The practice of ‘affirmative action’ for ethnic Malays remains a sensitive issue in Malaysia. The practice was established in order to raise the living standards of bumiputra Malay (vis-a-vis the Chinese and the Indian minorities) by giving them preferential treatment in a wide range of areas such as economic ownership and education. This New Economic Policy was implemented in order to avoid repetition of the 1969 riots between the prosperous Chinese minority and the ethnic Malays.

I witnessed the sensitivity of the issue when I was in Kuala Lumpur last October. A KL based think tank published a report (pdf) in which it claimed that – for the case of equity ownership – the targets set by the Malaysian government were already achieved in the 1990s and that therefore the policy was no longer needed. Within no time, Prime Minister Abdullah Badawi claimed that their methodology was flawed and that the authors had acted irresponsibly by publishing the report.

I won’t go into the technical discussion about equity ownership here, or on whether the think tank or Badawi was right. However, what did strike me was the lack of real debate on the issue (in the ‘PM-friendly’ official media), or better, the way that such debates were suppressed by the Prime Minister and other high officials. After some time, the author of the report resigned and the whole thing blew over.

It does bring up the question of how Malaysia balances this paternalism with it’s strong emphasis on knowledge and creativity as the new driver of the Malaysian economy. Meritocracy is very much the new word in government, but can there be real meritocracy in a paternalistic state and in a state where a majority receives preferential treatment over minorities? Well, it has done a very good job so far. Mahathir and Badawi have succeeded in building a peaceful society and one that is far more prosperous than most other countries in Southeast Asia. Nevertheless, I believe that ‘social engineering’ is not the way forward for Malaysia and that they should take meritocracy seriously. Because of the paternalistic and ethnic policies of the government, Malaysia is running the risk of losing more and more of its bright and talented.

The issue is also raised by Sadanand Dhume, a Bernard Schwartz fellow at the Asia Society in Washington. He writes a provocative article on YaleGlobal Online (in which he also discusses it in the context of Islamic orthodoxy). Here are some interesting paragraphs, but read the whole article here.

After riots in Kuala Lumpur in 1969 between the prosperous Chinese minority and ethnic Malays, Malaysia instituted a program to raise the Malay share of national income. The government aggressively favored Malay businessmen with government contracts, and Malays gained a virtual monopoly on generous government scholarships for overseas study. At the same time – in order to grow the pie rather than to merely carve out a larger slice for Malays – Malaysia followed outward-looking economic policies that encouraged foreign investment and export-led growth.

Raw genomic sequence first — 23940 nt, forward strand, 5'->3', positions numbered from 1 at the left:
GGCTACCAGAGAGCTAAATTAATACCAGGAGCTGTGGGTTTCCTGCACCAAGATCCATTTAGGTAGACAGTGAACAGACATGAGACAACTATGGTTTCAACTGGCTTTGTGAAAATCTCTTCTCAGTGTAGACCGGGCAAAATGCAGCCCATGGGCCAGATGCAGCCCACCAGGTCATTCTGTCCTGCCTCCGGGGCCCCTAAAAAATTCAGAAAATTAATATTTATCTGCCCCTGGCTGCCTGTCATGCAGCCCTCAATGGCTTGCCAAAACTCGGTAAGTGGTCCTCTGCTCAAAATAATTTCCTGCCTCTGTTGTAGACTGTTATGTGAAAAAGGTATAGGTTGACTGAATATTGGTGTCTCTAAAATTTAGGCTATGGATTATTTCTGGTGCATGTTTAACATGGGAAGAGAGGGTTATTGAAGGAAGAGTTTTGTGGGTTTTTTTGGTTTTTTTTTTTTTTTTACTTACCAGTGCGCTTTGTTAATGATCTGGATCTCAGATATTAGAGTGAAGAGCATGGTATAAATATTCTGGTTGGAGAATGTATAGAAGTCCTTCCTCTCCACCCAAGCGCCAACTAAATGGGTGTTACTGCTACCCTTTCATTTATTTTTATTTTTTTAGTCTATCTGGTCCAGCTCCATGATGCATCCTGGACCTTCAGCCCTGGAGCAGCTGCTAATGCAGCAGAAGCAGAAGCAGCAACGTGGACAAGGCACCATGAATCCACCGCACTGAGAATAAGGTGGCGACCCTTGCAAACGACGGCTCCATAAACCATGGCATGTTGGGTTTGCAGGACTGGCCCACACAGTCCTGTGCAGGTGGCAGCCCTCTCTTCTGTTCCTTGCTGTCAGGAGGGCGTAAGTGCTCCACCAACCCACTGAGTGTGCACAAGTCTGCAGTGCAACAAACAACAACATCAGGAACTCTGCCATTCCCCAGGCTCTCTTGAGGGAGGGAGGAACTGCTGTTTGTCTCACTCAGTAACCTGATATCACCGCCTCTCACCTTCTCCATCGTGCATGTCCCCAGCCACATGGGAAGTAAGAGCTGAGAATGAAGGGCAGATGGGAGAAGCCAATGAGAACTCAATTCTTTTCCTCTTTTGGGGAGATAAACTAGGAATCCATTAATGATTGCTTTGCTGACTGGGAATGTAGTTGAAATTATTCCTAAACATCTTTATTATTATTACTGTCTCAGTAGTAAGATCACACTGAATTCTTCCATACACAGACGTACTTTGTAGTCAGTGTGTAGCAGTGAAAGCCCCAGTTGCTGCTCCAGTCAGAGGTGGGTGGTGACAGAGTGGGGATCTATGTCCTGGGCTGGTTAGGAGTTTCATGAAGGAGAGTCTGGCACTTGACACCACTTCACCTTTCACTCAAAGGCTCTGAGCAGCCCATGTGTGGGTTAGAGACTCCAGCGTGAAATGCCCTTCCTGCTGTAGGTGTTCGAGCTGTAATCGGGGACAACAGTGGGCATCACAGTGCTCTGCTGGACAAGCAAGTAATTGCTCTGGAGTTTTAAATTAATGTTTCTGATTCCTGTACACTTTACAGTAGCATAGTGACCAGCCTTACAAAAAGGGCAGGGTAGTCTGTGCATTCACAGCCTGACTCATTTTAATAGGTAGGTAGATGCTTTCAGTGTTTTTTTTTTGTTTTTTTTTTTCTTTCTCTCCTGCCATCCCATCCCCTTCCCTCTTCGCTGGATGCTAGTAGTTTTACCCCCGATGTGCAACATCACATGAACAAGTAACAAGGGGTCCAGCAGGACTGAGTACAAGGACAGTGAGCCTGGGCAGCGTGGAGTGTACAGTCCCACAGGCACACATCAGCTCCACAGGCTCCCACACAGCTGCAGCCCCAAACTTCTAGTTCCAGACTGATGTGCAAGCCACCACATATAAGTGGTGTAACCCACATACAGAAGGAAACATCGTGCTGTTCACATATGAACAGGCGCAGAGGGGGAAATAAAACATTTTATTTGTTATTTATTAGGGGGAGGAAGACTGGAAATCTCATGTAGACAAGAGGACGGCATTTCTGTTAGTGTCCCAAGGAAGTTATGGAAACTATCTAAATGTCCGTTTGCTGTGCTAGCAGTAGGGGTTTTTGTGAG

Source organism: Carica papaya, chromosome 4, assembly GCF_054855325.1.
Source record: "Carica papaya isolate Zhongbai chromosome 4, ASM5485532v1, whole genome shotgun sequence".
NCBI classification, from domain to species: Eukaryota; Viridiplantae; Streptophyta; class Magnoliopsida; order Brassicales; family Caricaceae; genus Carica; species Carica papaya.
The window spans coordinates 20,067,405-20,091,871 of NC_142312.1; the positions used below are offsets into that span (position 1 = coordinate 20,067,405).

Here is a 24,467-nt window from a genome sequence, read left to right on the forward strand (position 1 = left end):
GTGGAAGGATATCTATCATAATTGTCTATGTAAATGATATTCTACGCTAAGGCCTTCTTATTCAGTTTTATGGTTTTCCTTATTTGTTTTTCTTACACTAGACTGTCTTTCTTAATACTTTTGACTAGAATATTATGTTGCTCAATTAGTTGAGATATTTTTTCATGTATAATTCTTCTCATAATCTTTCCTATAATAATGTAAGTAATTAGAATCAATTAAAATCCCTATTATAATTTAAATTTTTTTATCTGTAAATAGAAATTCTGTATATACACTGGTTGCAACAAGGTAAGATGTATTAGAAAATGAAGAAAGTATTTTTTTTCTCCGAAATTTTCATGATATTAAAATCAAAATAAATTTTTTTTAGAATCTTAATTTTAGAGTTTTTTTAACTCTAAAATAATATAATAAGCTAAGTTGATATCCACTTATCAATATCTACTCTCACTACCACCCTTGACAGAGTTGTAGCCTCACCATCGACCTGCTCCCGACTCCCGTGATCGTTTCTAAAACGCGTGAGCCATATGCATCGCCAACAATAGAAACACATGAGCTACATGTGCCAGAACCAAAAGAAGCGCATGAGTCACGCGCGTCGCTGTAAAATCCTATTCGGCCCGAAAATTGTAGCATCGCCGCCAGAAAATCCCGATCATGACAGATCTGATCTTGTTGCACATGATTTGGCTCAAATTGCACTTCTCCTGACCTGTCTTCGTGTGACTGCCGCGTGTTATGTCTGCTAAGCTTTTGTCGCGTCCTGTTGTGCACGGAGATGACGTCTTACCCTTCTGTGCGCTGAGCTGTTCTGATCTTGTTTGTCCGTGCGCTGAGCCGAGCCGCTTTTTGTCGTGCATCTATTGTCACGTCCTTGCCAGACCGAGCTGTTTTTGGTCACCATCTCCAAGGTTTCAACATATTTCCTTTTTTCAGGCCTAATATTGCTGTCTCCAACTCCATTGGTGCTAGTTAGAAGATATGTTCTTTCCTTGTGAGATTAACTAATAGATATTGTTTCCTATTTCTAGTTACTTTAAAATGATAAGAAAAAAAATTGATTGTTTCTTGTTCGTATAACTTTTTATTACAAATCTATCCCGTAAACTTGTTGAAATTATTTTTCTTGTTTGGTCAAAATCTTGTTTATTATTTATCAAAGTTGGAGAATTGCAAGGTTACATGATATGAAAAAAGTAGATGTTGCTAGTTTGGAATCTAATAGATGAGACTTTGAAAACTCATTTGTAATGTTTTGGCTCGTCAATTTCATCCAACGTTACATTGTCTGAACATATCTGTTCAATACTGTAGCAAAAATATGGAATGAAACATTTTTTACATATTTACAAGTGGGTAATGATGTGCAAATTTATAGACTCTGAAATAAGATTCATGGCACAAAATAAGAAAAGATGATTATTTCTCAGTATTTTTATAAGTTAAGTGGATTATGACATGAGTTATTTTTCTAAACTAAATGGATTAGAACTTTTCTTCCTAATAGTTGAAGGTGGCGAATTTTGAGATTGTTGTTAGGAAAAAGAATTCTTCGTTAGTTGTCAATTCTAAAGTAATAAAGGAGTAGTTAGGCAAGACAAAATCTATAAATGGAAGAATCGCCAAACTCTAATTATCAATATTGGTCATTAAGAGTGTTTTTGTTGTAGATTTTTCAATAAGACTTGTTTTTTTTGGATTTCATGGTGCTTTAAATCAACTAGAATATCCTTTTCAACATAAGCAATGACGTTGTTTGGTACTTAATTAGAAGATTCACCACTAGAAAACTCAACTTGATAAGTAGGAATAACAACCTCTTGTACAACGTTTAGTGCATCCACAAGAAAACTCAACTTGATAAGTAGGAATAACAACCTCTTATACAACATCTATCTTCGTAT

The rise of China, India and Vietnam, and the demands of a shift from low-cost manufacturing to more knowledge-intensive work, raise serious doubts about the viability of the Malaysian model. The country needs freedom of inquiry to unleash the creativity of its people. It needs to foster an atmosphere of tolerance to staunch the outflow of the country’s brightest non-Malays and to attract overseas talent and investment. Neither is likely without rethinking the twinned and contentious issues of ethnic preferences and religious supremacism.

These troubles could not come at a worse time. Malaysia’s traditional strength in low-cost electronics manufacturing is being challenged by the rise of China and Vietnam. The government has invested heavily in technology infrastructure in the form of the Multimedia Supercorridor, ambitiously hailed as the Silicon Valley of the East. But amid white-hot competition for scientific talent and despite relaxing some of the usual race laws, Malaysia finds it hard to attract and retain Indian and Chinese engineers. Meanwhile, many of the country’s brightest students – especially non-Malays – migrate to Australia, the US and Singapore, where everyone enjoys freedom of conscience and equality before the law.

World Class Universities